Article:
Monero has hard forked to prevent centralisation - Breaks ASIC miner support

This hard fork has enhanced Monero's ASIC resistance

Monero has hard forked to prevent centralisation - Breaks ASIC miner support

Monero has hard forked to prevent centralisation - Breaks ASIC miner support

Monero has upgraded the cryptocurrency mining protocol to adapt to the introduction of CryptoNight mining ASICs, highly efficient cryptocurrency miners which threaten to centralise the currency, defeating the purpose of the decentralised network. 

The whole idea behind blockchain technology is to prevent centralisation, leaving no single group or entity in control of the network. To avert centralisation, the developers of Monero have upgraded Monero to version 12 of their protocol, a change which isn't backwards compatible and will stop CryptoNight mining ASICs from functioning on the network. 

While this was consensual, it will not result in the creation of a secondary currency, though several 3rd party group have taken the binaries of Monero and plan to keep version 11 alive with Monero Classic, Monero 0, Monero Original etc.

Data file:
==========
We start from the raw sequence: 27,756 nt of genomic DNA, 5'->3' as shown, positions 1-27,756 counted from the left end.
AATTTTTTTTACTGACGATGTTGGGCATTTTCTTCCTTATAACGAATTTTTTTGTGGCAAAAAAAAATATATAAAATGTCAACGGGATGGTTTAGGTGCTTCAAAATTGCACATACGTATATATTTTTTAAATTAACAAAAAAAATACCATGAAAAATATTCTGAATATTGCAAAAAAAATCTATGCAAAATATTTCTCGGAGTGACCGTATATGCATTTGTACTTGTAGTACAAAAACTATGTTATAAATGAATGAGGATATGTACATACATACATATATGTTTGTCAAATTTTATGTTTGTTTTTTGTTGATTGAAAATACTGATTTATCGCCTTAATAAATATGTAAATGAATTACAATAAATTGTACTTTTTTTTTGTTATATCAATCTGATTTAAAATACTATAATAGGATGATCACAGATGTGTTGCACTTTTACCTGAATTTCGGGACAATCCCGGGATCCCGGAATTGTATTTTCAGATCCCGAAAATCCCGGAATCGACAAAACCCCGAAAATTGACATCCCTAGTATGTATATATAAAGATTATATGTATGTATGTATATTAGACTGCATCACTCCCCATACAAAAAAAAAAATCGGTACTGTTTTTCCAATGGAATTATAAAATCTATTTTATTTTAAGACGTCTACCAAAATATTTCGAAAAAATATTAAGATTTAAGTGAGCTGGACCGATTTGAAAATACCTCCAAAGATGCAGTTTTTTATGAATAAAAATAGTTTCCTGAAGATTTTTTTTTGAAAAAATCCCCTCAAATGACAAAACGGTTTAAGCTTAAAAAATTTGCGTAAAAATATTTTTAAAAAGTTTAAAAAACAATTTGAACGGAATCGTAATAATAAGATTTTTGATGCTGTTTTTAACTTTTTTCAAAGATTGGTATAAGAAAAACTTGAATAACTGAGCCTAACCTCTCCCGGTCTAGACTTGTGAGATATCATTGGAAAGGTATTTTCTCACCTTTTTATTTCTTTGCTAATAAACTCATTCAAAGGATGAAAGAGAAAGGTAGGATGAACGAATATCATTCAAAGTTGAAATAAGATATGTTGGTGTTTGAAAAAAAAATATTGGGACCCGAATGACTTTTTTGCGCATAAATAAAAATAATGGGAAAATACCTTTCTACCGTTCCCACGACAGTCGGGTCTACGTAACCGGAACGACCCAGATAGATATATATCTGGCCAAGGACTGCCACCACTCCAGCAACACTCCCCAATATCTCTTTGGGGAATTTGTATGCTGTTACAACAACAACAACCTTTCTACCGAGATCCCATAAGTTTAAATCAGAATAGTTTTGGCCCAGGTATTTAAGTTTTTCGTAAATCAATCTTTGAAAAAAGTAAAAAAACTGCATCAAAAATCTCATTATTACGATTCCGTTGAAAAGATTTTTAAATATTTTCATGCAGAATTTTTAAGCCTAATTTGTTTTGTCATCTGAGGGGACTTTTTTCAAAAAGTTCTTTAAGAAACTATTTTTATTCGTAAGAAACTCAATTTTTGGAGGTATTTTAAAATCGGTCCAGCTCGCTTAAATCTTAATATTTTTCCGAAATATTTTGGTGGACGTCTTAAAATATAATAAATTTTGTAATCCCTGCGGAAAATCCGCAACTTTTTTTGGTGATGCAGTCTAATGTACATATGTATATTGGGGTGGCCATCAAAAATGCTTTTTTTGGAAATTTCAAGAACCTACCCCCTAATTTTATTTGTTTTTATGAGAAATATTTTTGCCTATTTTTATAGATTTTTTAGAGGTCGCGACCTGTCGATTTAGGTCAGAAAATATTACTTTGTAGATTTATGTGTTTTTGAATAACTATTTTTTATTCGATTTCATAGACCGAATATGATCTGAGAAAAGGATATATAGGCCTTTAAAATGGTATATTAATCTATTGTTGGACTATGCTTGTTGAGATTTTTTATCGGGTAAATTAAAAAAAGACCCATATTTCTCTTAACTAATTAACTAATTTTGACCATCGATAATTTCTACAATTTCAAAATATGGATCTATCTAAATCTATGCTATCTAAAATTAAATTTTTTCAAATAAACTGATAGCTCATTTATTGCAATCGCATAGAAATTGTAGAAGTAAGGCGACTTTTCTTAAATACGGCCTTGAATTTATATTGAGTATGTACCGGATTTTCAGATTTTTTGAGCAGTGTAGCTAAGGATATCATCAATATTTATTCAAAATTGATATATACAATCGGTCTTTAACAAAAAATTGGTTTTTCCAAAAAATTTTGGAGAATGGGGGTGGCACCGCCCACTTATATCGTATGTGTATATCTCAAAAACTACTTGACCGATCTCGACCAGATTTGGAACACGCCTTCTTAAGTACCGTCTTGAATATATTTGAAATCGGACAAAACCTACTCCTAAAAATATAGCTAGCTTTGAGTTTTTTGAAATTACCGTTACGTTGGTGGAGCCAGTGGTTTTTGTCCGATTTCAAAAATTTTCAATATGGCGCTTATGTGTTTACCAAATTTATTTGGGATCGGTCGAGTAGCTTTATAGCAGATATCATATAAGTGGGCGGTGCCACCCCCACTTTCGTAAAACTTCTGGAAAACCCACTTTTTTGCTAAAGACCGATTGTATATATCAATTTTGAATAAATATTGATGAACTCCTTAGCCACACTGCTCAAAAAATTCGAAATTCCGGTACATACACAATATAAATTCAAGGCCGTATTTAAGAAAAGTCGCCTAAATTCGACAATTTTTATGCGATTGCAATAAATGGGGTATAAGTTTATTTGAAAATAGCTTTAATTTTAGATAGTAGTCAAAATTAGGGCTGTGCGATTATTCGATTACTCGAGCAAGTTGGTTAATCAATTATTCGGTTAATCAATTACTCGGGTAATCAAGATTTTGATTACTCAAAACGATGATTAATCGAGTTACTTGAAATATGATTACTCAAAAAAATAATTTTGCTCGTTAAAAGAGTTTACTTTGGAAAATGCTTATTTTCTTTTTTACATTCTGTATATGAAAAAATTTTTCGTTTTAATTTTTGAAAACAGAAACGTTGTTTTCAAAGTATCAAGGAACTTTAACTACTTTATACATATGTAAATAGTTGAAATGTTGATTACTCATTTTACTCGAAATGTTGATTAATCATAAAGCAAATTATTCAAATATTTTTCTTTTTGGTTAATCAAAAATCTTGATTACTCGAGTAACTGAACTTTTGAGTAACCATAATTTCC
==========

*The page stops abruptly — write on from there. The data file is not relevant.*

The Monero mining community is positive about this change, with miners predominantly using standard PC hardware to mine the currency. ASIC miners are relatively new to the network, mostly used by the companies who created the ASICs in secret before their retail release, taking advantage of their sheer profitability before the market has time to adapt to their existence.

The founders of Monero Classic have stated that forcing ASIC resistance “creates an alternative and more harmful form of centralisation …developers are saying that they can and will change the consensus rules whenever it suits them.” The creators of Monero Classic fear that this hard fork has created a dangerous precedent where the original creators of Monero can change the rules of the network at will.  

Monero has hard forked to prevent centralisation - Breaks ASIC miner support 

Right now Monero is being mined with both pre and post fork blockchains, with both networks being supported by less hashing power than before, making transactions on the system slower. In time the network is expected to stabilise, as more miners move towards the new Monero Blockchain, though at this time it is hard to tell if any of Manero 11's copycat coins will survive moving forward.  

You can join the discussion on Monero's ASIC-breaking hard fork on the OC3D Forums

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